It is not the ephemeral encounter with a character that an actor experiences while shooting a film. It is real immersion, an impregnation that is required for the character to come alive in the performance, and it thus constitutes a veritable cognitive process. Moreover, because of that very phenomenon of life – it does not exist in written, unchanging form but is alive in a living being during the physical moment of performance – the mystery of the magical, sacred action of the theatre performance can take shape. For all those reasons, the ephemeral nature of a theatre performance continues to fascinate me.
For more than 25 years you have been engaged in a dialogue with the work of Thomas Bernhard. How has that long-term engagement nourished your art and your thinking?
Bernhard is the most important literary encounter of my adult life. His work gave me quite a shock, the feeling of seeing myself entirely in a novel. It was an encounter that gave me new momentum, allowing me to go further into what is buried deep within us, what lurks in a state of hibernation. Bernhard’s uncompromising process of exposing and laying bare comes from a search for truth that entails unmasking lies: those that exist around us and those that are deeply hidden in our souls or in our ways of relating to others.
That process of stripping down not only changed my perspective on the world that permeates my creative work, but more importantly it transformed me personally and also my way of working as an artist. The duty of the artist – to reveal the world – also gives rise to many lies. Bernhard is my inner revolution. I often evoke Ingeborg Bachmann’s description, as I find it very apt: Thomas Bernhard is not only a new literary style, but also a new way of thinking. I view him as a whole new way of creating theatrical fiction, given the persistence of his presence and his narration.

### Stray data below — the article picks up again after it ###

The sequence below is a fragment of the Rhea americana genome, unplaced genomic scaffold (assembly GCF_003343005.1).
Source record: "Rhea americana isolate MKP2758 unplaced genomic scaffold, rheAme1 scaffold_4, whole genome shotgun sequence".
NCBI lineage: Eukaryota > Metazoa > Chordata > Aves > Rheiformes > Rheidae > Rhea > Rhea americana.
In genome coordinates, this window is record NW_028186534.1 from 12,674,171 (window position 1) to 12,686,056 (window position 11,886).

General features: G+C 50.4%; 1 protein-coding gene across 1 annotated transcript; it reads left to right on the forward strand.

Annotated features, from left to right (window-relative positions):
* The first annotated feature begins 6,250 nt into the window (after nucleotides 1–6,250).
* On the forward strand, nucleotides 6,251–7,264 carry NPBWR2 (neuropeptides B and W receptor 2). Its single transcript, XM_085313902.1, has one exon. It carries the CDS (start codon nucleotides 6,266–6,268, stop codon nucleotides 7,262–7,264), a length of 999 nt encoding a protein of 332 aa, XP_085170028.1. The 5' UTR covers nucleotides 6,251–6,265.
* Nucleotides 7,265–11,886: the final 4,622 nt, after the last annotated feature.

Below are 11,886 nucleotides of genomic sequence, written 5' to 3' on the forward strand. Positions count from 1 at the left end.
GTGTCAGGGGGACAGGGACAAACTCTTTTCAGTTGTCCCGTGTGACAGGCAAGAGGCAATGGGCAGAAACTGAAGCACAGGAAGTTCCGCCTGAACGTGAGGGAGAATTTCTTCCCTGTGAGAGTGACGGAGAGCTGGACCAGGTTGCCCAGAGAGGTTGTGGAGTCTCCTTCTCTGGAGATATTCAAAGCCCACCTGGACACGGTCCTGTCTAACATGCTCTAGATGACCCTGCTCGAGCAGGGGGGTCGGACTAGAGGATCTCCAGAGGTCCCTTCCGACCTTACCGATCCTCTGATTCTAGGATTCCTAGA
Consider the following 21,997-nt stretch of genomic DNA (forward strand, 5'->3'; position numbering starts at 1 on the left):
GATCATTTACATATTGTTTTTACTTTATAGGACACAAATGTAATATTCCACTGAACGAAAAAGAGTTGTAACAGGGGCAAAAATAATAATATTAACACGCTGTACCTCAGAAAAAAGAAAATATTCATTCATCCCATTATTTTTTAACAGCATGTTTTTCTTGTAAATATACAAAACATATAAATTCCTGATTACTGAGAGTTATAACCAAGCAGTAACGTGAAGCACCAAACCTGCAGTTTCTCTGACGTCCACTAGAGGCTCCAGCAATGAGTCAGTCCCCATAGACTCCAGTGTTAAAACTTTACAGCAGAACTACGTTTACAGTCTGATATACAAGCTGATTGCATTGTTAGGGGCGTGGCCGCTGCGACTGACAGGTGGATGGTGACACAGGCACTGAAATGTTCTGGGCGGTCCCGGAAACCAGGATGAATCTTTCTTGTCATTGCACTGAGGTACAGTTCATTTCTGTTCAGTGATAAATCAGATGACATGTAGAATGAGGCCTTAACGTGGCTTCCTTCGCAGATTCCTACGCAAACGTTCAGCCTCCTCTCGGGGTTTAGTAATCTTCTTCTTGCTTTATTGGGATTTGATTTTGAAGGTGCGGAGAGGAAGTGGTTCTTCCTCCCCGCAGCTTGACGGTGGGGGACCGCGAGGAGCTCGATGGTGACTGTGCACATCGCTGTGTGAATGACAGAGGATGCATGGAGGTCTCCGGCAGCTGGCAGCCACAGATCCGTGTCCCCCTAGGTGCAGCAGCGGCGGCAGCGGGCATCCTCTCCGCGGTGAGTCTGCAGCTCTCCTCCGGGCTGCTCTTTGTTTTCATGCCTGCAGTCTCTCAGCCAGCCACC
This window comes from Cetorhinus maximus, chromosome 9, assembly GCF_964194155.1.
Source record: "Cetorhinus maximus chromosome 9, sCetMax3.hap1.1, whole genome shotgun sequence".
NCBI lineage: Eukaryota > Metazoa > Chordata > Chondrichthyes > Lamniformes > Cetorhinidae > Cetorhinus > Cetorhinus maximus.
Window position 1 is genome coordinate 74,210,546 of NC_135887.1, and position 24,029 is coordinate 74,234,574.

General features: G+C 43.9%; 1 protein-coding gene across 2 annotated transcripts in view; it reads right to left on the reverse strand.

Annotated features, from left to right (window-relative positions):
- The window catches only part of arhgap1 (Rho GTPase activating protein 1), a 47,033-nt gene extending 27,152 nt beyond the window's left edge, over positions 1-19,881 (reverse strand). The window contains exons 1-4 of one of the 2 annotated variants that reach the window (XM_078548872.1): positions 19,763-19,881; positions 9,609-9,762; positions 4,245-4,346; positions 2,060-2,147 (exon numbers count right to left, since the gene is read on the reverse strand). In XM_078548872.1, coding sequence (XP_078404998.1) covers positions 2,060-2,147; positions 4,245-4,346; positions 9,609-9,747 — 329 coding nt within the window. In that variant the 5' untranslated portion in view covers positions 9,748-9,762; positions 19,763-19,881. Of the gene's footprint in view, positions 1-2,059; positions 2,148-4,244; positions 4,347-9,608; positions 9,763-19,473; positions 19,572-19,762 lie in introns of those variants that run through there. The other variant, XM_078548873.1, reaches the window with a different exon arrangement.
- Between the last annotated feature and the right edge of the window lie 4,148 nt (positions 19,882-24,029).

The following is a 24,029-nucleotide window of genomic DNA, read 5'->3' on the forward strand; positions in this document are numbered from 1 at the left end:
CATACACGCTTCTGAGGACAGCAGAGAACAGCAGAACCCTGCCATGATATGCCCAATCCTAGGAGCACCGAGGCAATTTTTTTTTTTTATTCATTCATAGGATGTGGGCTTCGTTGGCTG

In your adaptation and staging of Woodcutters, there is a little drama that Thomas Bernhard and Joana perform, The Naked Princess. That very moving sequence is not in the novel. Why did you create it?
In the piece we refer to the dramaticules that Bernhard wrote for Joana Thul and that the two of them then performed and recorded on tape. One of them has the mysterious title The Naked Princess. It caught our imagination and stimulated a desire to search for that lost little drama. We were guided by our intuition, by the conviction that these dramaticules, especially The Naked Princess, had great personal importance to him as regards the “impossible love” between Bernhard and Joana. The enigma of Bernhard’s traumatic fear of eroticism stirred our imagination, and The Naked Princess seemed to us to be somewhat like a spiritualist séance.
One has the impression that under this critique of Viennese artists lies much melancholy. What are the reasons for that melancholy?
It comes from the contradiction inherent in Bernhard’s reaction when he meets these people after not seeing them for many years. Despite all the negativity, all his loathing and his virulent criticism, he harbours a mysterious, natural love for these people, who in fact have made him an artist. We were convinced that without that tinge of melancholy, without that love, then his merciless critiques of both their self-destructive process and also of himself, would not be as poignant and as effective. Without that part of personal sacrifice, his critiques would have little weight.
“Krystian Lupa goes beyond the pamphlet on the society damaged by compromise, descends to the deepest nooks of the human soul, farther than the vanity, where everyone feels lonely and close to death.”
Agence France Presse, 2015-07-06
“At the age of 72, the master of Polish theatre produces this enchanting artistic manifesto, a human comedy, dangerous and witty at the same time.”
Fabienne Darge, Le Monde, 2015-07-06
“Both visionary and sarcastic.”
Hugues Le Tanneur, Libération, 2015-07-05
“Exceptional, an immediate must-see play!”
Armelle Hélio, Le Figaro, 2015-07-04